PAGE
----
The Office of Educational Development Has Compiled Essays of Distinguished
Teaching Award Recipients
What is good teaching?
Why not talk to some of the folks who know first-hand: winners of Berkeley's Distinguished Teaching Awards.
To bring this group together and pose all the questions might take a while, but it's unnecessary.
The Office of Educational Development's latest book, "What Good Teachers Say About Teaching," does just that.
Lecturer and Academic Coordinator Stephen Tollefson and Barbara Davis, assistant vice chancellor--educational development, have edited essays from 83 outstanding teachers on Berkeley's faculty.
All have won the Distinguished Teaching Award.
Since 1959, when the award was instituted, more than 170 faculty in 44 departments have been honored.
All professors who were still on campus were asked to participate in the project.
As a part of the award process, nominees are asked to submit statements about their teaching, and many essays contain excerpts from those statements.
Other faculty members chose to write new statements especially for the book.
Contributors come from across the academic spectrum--humanities, physical sciences and engineering, biological and environmental sciences, the professional schools and the social sciences.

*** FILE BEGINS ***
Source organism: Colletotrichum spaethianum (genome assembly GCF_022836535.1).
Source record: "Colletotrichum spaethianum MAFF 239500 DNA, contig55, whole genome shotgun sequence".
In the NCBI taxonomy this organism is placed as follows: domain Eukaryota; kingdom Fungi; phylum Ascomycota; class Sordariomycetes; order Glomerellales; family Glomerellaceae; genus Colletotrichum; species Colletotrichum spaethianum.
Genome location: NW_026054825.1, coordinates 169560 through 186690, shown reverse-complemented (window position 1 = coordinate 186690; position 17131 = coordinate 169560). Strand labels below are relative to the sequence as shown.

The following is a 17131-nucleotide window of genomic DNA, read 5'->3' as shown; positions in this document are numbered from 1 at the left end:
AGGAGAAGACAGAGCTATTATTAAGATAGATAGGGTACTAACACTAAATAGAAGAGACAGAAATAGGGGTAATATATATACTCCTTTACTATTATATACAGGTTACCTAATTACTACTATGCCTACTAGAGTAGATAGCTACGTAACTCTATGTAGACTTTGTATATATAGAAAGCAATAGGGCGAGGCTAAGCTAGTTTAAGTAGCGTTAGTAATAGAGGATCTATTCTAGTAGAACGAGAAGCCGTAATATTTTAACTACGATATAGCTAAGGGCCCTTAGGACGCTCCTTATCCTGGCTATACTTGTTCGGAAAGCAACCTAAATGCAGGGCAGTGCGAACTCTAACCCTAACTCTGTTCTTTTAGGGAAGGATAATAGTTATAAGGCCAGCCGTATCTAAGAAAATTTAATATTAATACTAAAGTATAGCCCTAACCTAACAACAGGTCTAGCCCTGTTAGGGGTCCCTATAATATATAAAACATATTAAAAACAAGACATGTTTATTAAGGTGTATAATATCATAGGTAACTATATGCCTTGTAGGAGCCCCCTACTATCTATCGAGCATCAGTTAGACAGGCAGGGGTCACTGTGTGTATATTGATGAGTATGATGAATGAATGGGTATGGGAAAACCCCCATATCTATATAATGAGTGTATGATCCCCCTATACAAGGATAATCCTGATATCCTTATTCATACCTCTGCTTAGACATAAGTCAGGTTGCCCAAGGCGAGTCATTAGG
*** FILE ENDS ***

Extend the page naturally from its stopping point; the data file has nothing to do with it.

They range from lecturer to professor emeritus and include Nobel and Pulitzer prize winners and members of the national academies of science and engineering and the American Academy of Arts and Sciences.
The best teachers have several things in common, Davis and Tollefson note in the preface to their book.
- "They organize and explain material in ways appropriate to their students' abilities;
- they develop a rapport with students and create an environment conducive to learning;
- they show their concern that students really master the material;
- they help students become independent learners; and
- they reflect on and continually evaluate their own teaching."
The book is the product of a three-year grant to a consortium of universities by the Fund for the Improvement of Post-Secondary Education.